Neanderthal and modern human cranial differences. On the left is a Neanderthal from France (cast of La Ferrassie 1) and on the right is a recent modern human from Polynesia.
A cave in the northern Caucasus Mountains may hold a key to the long-standing mystery of why the Neandertals, our closest relatives, went extinct. For nearly 300,000 years the heavy-browed, barrel-chested Neandertals presided over Eurasia, weathering glacial conditions more severe than any our own kind has ever faced. Then, starting around 40,000 years ago, their numbers began to decline. Shortly after 28,000 years ago, they were gone. Paleoanthropologists have been debating whether competition with incoming modern humans or the onset of rapidly oscillating climate was to blame for their demise. But new findings suggest that catastrophic volcanic eruptions may have doomed the Neandertals—and paved the way for modern humans to take their place.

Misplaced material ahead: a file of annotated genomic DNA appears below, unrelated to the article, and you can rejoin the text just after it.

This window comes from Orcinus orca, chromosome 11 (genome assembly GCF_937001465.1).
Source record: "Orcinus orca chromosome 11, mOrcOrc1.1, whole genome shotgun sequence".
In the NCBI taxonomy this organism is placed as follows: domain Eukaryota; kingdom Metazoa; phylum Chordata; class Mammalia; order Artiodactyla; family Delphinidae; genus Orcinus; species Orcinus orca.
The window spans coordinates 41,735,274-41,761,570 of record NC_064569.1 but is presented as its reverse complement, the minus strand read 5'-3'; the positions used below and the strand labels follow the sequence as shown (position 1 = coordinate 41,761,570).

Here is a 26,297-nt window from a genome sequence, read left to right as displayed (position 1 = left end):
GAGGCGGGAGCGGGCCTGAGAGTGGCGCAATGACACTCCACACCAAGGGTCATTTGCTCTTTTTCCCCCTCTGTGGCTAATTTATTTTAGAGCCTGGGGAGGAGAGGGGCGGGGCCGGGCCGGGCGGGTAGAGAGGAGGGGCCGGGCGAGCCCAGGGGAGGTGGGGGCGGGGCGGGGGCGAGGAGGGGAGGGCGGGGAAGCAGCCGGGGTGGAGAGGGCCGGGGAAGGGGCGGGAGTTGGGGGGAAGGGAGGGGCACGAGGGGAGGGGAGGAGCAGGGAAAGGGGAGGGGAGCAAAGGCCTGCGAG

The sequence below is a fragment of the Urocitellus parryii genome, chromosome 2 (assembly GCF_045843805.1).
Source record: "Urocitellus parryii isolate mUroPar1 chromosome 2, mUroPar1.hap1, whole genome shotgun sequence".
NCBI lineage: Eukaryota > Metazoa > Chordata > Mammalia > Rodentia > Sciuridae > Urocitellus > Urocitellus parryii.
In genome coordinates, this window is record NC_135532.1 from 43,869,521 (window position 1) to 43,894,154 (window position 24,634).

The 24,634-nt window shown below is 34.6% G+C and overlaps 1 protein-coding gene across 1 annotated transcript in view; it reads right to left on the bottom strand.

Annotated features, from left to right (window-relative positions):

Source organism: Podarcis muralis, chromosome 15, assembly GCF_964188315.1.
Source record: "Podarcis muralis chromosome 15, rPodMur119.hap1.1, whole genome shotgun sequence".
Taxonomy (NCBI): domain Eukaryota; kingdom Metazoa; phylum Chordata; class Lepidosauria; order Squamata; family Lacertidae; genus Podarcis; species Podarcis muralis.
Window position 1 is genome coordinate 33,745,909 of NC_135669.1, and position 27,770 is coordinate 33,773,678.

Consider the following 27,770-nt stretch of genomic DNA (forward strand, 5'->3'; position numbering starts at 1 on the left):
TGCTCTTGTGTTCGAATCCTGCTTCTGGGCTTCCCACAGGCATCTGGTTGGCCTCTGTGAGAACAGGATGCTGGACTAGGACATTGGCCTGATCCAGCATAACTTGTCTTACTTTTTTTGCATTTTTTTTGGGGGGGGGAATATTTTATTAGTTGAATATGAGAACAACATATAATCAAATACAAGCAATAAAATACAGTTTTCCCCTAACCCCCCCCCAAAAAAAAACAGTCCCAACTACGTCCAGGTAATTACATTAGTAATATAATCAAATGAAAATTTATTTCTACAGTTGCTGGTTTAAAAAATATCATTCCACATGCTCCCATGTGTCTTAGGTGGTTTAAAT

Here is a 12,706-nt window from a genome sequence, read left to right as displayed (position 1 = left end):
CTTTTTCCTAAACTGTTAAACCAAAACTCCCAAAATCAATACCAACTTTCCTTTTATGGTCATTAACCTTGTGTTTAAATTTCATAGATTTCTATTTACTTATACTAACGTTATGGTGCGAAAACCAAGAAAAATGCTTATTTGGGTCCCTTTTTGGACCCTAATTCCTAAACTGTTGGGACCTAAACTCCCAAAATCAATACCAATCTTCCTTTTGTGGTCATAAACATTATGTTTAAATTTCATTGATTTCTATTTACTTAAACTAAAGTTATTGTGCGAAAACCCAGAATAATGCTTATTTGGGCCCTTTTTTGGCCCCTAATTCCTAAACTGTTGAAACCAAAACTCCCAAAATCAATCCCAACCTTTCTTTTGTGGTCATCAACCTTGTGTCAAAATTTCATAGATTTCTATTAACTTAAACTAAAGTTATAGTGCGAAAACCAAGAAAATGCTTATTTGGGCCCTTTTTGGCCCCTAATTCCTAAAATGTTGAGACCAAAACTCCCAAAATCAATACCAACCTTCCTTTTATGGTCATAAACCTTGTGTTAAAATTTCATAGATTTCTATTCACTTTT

Researchers led by Liubov Vitaliena Golovanova of the ANO Laboratory of Prehistory in Saint Petersburg studied the deposits in Mezmaiskaya cave, located in southwestern Russia. First discovered by archaeologists in 1987, the cave once sheltered Neandertals and, later, modern humans. Analyzing the various stratigraphic layers, the scientists found layers of volcanic ash that, based on the geochemical composition of the ashes, they attribute to eruptions that occurred in the Caucasus region around 40,000 years ago. Because the cave preserves a long record of Neandertal occupation preceding the ash layers but no traces of them afterward, the team surmises that the eruptions devastated the locals.
Read more here Scientific American